Review: Sony Xperia Z5 vs Sony Xperia Z5 Premium
By Winnie Lee December 21, 2015
IT looks like Sony is making its presence felt in the smartphone arena. With its expertise in audio and imaging, it does not take much for the brand to get it right.
Sony typically does not flood the market with its phones, and this allows it to take its time to focus on coming up with even better ones.
With the newest Xperia Z5 and Xperia Z5 Premium, it is clear that it has got two very keen contenders in the smartphone race.
Both share several features, as the model names suggest, but with a price difference of just about S$100 – the Z5 costs S$998, the Z5 Premium costs S$1098 [S$1 = US$0.70] – which model is the better choice?
At first glance, both the Xperia Z5 and Xperia Z5 Premium are typically Sony and remind one of their predecessors.
While most smartphones in the market tend to have more curves, Sony is out to show that the rectangular shape and squared-off edges of its long-running Xperia Z line continue to stand the test of time.
This is what makes the Xperia Z5 and Xperia Z5 Premium unique and instantly recognisable, standing out from the crowd in a minimalist sort of way.
Both sport metal frames: The Xperia Z5 comes in matte finish, while the Xperia Z5 Premium is more shiny and glossy. The Xperia logo is subtly embossed at the bottom left of both phones.
To keep with the more premium look, the Z5 Premium’s back is also glossy, but highly prone to fingerprints. We very much prefer the Z5 in this respect, with its frosted glass back that resists fingerprints.
However, the frosted back does feel more slippery as compared to the Z5 Premium’s glossy back, and one must handle the standard Z5 with more care.
The design that Sony calls a ‘continuous plate form’ is almost perfect except for the slightly higher front bezel, as compared with the back. This means the frame edges are slightly sharper than what we would prefer, depending on how you handle it.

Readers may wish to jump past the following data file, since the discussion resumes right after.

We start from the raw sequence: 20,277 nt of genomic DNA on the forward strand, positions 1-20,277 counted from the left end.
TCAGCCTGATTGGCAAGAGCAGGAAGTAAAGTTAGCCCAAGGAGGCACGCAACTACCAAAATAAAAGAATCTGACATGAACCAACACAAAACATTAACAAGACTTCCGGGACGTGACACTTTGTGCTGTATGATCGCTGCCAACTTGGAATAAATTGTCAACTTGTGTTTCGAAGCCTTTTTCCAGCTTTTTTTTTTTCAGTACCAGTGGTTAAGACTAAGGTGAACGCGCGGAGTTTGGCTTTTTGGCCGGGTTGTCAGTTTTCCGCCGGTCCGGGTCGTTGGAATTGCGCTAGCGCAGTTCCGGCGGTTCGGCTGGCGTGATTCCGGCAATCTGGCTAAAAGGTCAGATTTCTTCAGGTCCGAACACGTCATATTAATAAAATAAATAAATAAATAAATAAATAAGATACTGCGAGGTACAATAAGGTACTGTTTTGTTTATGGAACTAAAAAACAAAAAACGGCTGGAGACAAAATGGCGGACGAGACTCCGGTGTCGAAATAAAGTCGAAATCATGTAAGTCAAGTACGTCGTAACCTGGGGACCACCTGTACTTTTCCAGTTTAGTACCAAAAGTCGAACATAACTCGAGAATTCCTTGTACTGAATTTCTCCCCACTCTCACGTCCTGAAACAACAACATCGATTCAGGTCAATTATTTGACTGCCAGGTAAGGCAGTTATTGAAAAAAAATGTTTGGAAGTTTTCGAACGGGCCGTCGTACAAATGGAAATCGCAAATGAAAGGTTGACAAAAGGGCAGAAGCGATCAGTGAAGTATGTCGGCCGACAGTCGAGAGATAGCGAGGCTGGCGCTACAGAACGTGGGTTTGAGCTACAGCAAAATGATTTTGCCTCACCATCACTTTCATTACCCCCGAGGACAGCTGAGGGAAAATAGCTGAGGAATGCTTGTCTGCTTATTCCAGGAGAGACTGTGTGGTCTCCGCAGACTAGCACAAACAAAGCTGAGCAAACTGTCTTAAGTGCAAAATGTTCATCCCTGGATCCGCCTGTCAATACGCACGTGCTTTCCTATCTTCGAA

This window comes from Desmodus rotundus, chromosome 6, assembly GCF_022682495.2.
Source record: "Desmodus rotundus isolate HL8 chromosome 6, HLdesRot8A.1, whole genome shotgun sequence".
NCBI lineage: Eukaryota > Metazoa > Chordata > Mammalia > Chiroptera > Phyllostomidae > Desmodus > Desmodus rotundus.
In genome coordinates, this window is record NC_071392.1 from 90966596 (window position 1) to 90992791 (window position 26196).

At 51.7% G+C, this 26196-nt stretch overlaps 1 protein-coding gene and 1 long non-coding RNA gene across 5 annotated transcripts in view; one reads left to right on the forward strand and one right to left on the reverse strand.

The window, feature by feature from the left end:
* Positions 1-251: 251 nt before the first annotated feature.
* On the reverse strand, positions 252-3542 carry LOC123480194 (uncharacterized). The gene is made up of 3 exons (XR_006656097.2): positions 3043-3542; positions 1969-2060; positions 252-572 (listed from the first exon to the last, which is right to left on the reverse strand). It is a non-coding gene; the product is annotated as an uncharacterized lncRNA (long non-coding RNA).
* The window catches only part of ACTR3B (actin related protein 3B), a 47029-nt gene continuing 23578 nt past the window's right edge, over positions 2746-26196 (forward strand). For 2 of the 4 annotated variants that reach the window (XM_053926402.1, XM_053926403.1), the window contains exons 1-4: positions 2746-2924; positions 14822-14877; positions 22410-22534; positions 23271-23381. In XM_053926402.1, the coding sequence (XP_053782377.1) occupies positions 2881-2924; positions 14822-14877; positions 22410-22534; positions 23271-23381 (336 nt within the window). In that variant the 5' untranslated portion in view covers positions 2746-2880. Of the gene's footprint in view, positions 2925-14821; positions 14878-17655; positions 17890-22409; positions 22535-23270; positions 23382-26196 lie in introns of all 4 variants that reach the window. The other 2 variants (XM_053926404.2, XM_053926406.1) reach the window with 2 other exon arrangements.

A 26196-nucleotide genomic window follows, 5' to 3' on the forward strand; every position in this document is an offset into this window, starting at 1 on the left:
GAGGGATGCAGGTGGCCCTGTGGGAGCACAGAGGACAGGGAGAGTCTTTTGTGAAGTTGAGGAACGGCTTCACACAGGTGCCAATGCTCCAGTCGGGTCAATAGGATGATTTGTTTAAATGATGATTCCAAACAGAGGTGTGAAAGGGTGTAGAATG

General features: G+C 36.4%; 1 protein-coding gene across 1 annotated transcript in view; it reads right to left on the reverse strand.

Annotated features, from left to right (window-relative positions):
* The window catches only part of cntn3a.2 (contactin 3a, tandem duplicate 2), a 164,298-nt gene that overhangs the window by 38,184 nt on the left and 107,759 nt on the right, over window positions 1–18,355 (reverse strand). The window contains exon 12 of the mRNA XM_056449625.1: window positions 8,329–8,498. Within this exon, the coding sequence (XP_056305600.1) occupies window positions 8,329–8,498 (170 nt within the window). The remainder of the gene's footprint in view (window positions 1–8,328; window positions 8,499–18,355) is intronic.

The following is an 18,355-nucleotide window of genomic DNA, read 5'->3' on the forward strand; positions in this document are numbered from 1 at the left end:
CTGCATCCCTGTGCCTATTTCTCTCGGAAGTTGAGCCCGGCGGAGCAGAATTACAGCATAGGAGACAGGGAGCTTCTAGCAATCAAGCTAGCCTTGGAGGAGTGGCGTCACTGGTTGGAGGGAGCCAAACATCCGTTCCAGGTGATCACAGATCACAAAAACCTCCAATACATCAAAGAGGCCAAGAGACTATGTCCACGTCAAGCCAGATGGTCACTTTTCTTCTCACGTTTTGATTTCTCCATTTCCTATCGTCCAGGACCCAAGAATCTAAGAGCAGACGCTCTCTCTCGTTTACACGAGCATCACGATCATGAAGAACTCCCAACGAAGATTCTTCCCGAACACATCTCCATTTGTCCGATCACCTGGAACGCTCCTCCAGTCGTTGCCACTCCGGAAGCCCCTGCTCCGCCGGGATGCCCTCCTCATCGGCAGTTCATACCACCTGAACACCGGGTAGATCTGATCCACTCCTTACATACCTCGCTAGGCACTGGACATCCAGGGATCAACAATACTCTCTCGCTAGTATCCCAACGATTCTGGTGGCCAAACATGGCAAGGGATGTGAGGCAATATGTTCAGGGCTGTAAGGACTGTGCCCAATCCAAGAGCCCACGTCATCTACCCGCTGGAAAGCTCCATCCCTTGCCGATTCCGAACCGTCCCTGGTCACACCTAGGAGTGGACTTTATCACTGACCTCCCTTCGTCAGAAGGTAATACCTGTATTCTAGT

We do wish it was more flushed, though we did not find it that great an issue as compared with the tendency of the phone to warm up.
Sony says that the phones are waterproof. We would rather use the phrase ‘water-resistant,’ as the word ‘waterproof’ suggests that it does not allow any fluid to pass through.
However, it is only so for fresh water no deeper than 1.5m and not for longer than 30 minutes. All ports have to be firmly closed too – with the open USB and headphone ports, how ‘waterproof’ can this be?
The new fingerprint sensor power button is suitably located at the middle of the right side of the devices, and it is easy to switch them on or off using the thumb or pointer finger.
One gripe is the location of the volume button, which is below the power button, just above the camera button. It feels awkward and we would prefer that the volume button is located further up.
Also, it is not easy to take screen shots one-handed with the usual press of the power and volume down buttons. Perhaps understanding this awkwardness, Sony has introduced two other ways to capture screen shots.
The first way is to tap on the square task switching button to launch a taskbar at the bottom. Tap the icon that looks like a photo crop tool and a ‘capture screen’ box overlay will appear on the top left-hand corner of the screen.
This box can be moved around the screen, and will not appear in the resulting screen shot.
Tap the box and the image will appear in a basic editor if you want to make some tweaks.
The second way is to simply use the power button. Hold it down until a box appears, and there is an option to capture a screenshot.
It is less cumbersome than having to press two physical buttons simultaneously. There’s also a ‘record screen’ option, where you can take videos of what is happening on screen.
The Xperia Z5 features a 2900mAh battery while Xperia Z5 Premium features a higher capacity 3430mAh battery that can last up to two days.
Both the Xperia Z5 and Xperia Z5 Premium are powered by the Qualcomm Snapdragon 810 processor and runs on the Android 5.1.1 Lollipop operating system, which is upgradable to 6.0 (Marshmallow).
We have no qualms with the Android Lollipop – we feel it runs perfectly fine and seamlessly.
However, we do have an issue with how easily the processor causes the phone to warm up. Just 10 to 15 minutes of photo-taking, and we could feel the phone heating up. Playing with various camera effects also caused the phone to warm up easily.